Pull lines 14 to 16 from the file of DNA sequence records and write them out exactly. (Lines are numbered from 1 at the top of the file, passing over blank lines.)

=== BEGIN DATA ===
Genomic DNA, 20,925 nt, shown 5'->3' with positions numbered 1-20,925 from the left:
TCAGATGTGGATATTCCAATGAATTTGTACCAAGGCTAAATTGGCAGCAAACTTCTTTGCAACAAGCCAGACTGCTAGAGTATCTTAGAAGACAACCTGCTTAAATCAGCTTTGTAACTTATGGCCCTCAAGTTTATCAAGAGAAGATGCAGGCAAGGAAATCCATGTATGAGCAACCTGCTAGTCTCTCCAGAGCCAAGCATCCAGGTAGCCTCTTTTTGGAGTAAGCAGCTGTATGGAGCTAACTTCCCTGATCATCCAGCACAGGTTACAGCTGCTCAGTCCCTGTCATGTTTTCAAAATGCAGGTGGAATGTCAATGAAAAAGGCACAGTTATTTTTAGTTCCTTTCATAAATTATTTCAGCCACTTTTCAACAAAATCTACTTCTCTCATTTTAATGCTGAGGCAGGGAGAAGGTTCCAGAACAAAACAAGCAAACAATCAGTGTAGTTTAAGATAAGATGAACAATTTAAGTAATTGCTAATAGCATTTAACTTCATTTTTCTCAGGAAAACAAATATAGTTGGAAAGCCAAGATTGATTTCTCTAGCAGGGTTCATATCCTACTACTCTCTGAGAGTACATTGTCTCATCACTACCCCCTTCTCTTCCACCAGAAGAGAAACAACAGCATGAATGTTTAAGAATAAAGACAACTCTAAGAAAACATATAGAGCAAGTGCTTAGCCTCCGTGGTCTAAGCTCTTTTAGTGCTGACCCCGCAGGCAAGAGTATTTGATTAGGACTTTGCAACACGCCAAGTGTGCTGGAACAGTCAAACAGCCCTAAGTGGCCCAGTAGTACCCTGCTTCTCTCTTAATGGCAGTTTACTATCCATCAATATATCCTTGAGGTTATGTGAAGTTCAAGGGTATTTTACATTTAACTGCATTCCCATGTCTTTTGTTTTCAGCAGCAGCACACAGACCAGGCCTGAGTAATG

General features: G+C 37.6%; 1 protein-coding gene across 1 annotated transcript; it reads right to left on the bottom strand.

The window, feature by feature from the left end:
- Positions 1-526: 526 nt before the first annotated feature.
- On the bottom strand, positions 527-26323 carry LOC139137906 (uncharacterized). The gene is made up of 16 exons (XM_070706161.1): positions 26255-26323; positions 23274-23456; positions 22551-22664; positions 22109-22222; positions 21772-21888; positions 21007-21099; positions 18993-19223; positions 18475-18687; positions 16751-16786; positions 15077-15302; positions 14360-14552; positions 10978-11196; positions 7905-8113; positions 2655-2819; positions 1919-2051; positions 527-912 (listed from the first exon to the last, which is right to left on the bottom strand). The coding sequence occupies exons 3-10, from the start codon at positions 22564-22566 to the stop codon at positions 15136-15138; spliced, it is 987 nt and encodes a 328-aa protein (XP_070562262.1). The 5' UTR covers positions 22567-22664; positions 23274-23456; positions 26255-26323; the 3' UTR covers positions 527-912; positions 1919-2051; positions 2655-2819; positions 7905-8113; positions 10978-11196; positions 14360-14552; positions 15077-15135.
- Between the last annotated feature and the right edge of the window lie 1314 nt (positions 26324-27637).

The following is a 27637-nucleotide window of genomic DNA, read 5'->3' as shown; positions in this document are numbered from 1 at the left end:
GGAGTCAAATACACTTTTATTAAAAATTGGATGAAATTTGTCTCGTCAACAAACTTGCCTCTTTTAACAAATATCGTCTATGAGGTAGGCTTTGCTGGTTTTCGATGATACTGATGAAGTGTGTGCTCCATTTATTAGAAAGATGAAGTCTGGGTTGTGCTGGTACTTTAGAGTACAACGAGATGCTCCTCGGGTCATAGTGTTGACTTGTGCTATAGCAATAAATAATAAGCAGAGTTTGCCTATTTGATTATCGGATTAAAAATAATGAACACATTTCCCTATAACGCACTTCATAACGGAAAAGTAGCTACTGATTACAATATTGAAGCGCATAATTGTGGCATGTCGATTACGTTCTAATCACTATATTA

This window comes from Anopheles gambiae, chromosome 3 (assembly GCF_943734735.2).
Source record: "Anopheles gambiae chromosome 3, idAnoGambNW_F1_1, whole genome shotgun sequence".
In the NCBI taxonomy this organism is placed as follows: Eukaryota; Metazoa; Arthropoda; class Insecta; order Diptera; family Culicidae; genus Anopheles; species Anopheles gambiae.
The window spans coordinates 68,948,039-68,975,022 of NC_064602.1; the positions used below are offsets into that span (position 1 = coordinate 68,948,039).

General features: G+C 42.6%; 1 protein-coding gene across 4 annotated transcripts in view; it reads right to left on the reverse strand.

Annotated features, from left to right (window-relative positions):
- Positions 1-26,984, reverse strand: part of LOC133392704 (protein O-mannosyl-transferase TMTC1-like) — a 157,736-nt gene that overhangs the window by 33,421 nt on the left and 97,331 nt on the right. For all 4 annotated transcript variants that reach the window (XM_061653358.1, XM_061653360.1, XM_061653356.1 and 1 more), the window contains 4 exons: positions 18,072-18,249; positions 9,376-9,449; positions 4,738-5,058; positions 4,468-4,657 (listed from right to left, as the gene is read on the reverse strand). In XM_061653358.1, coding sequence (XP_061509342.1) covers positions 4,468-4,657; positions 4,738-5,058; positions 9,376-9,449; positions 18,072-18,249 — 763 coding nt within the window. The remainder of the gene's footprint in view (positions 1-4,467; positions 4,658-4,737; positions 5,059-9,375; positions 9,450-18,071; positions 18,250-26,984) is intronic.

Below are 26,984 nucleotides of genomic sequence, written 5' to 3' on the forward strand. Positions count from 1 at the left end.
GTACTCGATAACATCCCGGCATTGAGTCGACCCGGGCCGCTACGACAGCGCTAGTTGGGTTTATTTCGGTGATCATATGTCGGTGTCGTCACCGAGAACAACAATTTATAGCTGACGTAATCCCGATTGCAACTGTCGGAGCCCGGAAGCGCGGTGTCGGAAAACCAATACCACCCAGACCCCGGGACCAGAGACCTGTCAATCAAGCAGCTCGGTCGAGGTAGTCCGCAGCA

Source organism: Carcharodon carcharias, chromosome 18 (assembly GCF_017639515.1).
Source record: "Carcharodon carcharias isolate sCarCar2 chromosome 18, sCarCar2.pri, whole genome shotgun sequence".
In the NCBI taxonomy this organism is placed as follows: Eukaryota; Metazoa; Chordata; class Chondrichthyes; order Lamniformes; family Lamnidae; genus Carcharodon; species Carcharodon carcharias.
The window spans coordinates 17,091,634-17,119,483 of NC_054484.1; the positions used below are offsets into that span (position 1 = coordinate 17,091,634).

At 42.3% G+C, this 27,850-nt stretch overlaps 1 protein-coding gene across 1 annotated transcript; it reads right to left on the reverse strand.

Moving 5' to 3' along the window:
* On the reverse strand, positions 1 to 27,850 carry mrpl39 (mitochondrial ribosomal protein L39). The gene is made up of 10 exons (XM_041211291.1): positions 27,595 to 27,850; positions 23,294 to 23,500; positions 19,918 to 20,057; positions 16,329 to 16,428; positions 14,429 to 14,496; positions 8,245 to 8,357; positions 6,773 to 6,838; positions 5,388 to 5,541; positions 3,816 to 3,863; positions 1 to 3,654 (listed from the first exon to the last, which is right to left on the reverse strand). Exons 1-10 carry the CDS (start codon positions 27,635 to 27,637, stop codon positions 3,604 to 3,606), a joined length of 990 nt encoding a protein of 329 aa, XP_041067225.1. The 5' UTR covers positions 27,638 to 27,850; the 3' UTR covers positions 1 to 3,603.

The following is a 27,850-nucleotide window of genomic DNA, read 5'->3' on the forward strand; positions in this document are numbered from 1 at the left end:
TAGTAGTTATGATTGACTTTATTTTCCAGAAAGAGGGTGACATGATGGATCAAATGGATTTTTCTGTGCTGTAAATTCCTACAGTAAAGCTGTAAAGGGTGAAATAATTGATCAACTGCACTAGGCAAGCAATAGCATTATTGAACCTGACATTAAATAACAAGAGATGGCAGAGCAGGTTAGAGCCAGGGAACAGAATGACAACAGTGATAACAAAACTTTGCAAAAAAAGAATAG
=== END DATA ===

General features: G+C 42.6%; 1 protein-coding gene across 4 annotated transcripts in view; it reads right to left on the reverse strand.

Annotated features, from left to right (window-relative positions):
- Positions 1-26,984, reverse strand: part of LOC133392704 (protein O-mannosyl-transferase TMTC1-like) — a 157,736-nt gene that overhangs the window by 33,421 nt on the left and 97,331 nt on the right. For all 4 annotated transcript variants that reach the window (XM_061653358.1, XM_061653360.1, XM_061653356.1 and 1 more), the window contains 4 exons: positions 18,072-18,249; positions 9,376-9,449; positions 4,738-5,058; positions 4,468-4,657 (listed from right to left, as the gene is read on the reverse strand). In XM_061653358.1, coding sequence (XP_061509342.1) covers positions 4,468-4,657; positions 4,738-5,058; positions 9,376-9,449; positions 18,072-18,249 — 763 coding nt within the window. The remainder of the gene's footprint in view (positions 1-4,467; positions 4,658-4,737; positions 5,059-9,375; positions 9,450-18,071; positions 18,250-26,984) is intronic.